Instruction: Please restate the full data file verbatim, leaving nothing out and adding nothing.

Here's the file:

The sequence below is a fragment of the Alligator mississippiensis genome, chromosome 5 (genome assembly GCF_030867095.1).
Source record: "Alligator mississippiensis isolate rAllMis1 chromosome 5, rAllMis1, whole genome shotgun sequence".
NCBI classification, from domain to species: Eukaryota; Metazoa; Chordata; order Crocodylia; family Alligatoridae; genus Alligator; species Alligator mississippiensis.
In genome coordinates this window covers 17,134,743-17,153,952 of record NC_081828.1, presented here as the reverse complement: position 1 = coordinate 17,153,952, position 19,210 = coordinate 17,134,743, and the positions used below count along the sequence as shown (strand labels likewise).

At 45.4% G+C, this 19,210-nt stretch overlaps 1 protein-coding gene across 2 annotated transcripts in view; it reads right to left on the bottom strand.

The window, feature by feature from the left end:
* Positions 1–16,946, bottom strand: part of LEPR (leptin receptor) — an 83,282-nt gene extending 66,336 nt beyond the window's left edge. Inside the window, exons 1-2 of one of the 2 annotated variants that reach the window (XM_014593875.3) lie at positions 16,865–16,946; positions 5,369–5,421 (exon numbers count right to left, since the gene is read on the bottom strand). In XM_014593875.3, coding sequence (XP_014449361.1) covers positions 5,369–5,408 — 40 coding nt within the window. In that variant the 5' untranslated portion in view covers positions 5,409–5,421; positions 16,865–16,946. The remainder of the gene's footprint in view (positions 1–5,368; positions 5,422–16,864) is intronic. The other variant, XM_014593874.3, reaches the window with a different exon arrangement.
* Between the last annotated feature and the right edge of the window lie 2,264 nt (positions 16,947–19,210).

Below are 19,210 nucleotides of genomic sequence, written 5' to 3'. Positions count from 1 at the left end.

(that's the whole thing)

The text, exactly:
The sequence below is a fragment of the Alligator mississippiensis genome, chromosome 5 (genome assembly GCF_030867095.1).
Source record: "Alligator mississippiensis isolate rAllMis1 chromosome 5, rAllMis1, whole genome shotgun sequence".
NCBI classification, from domain to species: Eukaryota; Metazoa; Chordata; order Crocodylia; family Alligatoridae; genus Alligator; species Alligator mississippiensis.
In genome coordinates this window covers 17,134,743-17,153,952 of record NC_081828.1, presented here as the reverse complement: position 1 = coordinate 17,153,952, position 19,210 = coordinate 17,134,743, and the positions used below count along the sequence as shown (strand labels likewise).

At 45.4% G+C, this 19,210-nt stretch overlaps 1 protein-coding gene across 2 annotated transcripts in view; it reads right to left on the bottom strand.

The window, feature by feature from the left end:
* Positions 1–16,946, bottom strand: part of LEPR (leptin receptor) — an 83,282-nt gene extending 66,336 nt beyond the window's left edge. Inside the window, exons 1-2 of one of the 2 annotated variants that reach the window (XM_014593875.3) lie at positions 16,865–16,946; positions 5,369–5,421 (exon numbers count right to left, since the gene is read on the bottom strand). In XM_014593875.3, coding sequence (XP_014449361.1) covers positions 5,369–5,408 — 40 coding nt within the window. In that variant the 5' untranslated portion in view covers positions 5,409–5,421; positions 16,865–16,946. The remainder of the gene's footprint in view (positions 1–5,368; positions 5,422–16,864) is intronic. The other variant, XM_014593874.3, reaches the window with a different exon arrangement.
* Between the last annotated feature and the right edge of the window lie 2,264 nt (positions 16,947–19,210).

Below are 19,210 nucleotides of genomic sequence, written 5' to 3'. Positions count from 1 at the left end.